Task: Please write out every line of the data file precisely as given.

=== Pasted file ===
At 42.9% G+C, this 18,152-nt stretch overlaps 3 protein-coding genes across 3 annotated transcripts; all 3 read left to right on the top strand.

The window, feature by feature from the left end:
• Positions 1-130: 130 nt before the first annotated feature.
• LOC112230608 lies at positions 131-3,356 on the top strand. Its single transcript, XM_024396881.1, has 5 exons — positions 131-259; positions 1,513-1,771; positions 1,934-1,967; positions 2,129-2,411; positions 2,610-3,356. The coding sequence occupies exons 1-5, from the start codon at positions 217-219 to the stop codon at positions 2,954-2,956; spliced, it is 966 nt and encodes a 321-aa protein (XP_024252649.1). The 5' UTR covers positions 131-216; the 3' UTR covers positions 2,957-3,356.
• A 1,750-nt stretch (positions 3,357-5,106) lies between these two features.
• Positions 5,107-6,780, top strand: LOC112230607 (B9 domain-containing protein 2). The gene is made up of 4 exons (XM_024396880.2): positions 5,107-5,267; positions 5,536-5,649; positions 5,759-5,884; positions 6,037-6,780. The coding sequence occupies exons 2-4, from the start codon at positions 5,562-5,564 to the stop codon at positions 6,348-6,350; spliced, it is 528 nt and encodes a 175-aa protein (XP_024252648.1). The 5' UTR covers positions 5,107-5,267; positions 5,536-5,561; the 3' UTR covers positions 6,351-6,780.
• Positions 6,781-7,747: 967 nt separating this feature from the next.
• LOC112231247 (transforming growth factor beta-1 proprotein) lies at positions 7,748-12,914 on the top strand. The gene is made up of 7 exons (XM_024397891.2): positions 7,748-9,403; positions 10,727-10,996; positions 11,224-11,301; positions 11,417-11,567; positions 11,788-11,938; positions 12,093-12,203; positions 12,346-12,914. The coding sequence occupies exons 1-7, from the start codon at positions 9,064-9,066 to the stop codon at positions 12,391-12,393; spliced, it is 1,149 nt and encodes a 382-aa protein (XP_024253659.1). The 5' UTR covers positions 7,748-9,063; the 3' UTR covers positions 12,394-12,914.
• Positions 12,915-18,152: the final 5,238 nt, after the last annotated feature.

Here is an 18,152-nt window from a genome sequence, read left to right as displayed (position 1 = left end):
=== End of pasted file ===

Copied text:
At 42.9% G+C, this 18,152-nt stretch overlaps 3 protein-coding genes across 3 annotated transcripts; all 3 read left to right on the top strand.

The window, feature by feature from the left end:
• Positions 1-130: 130 nt before the first annotated feature.
• LOC112230608 lies at positions 131-3,356 on the top strand. Its single transcript, XM_024396881.1, has 5 exons — positions 131-259; positions 1,513-1,771; positions 1,934-1,967; positions 2,129-2,411; positions 2,610-3,356. The coding sequence occupies exons 1-5, from the start codon at positions 217-219 to the stop codon at positions 2,954-2,956; spliced, it is 966 nt and encodes a 321-aa protein (XP_024252649.1). The 5' UTR covers positions 131-216; the 3' UTR covers positions 2,957-3,356.
• A 1,750-nt stretch (positions 3,357-5,106) lies between these two features.
• Positions 5,107-6,780, top strand: LOC112230607 (B9 domain-containing protein 2). The gene is made up of 4 exons (XM_024396880.2): positions 5,107-5,267; positions 5,536-5,649; positions 5,759-5,884; positions 6,037-6,780. The coding sequence occupies exons 2-4, from the start codon at positions 5,562-5,564 to the stop codon at positions 6,348-6,350; spliced, it is 528 nt and encodes a 175-aa protein (XP_024252648.1). The 5' UTR covers positions 5,107-5,267; positions 5,536-5,561; the 3' UTR covers positions 6,351-6,780.
• Positions 6,781-7,747: 967 nt separating this feature from the next.
• LOC112231247 (transforming growth factor beta-1 proprotein) lies at positions 7,748-12,914 on the top strand. The gene is made up of 7 exons (XM_024397891.2): positions 7,748-9,403; positions 10,727-10,996; positions 11,224-11,301; positions 11,417-11,567; positions 11,788-11,938; positions 12,093-12,203; positions 12,346-12,914. The coding sequence occupies exons 1-7, from the start codon at positions 9,064-9,066 to the stop codon at positions 12,391-12,393; spliced, it is 1,149 nt and encodes a 382-aa protein (XP_024253659.1). The 5' UTR covers positions 7,748-9,063; the 3' UTR covers positions 12,394-12,914.
• Positions 12,915-18,152: the final 5,238 nt, after the last annotated feature.

Here is an 18,152-nt window from a genome sequence, read left to right as displayed (position 1 = left end):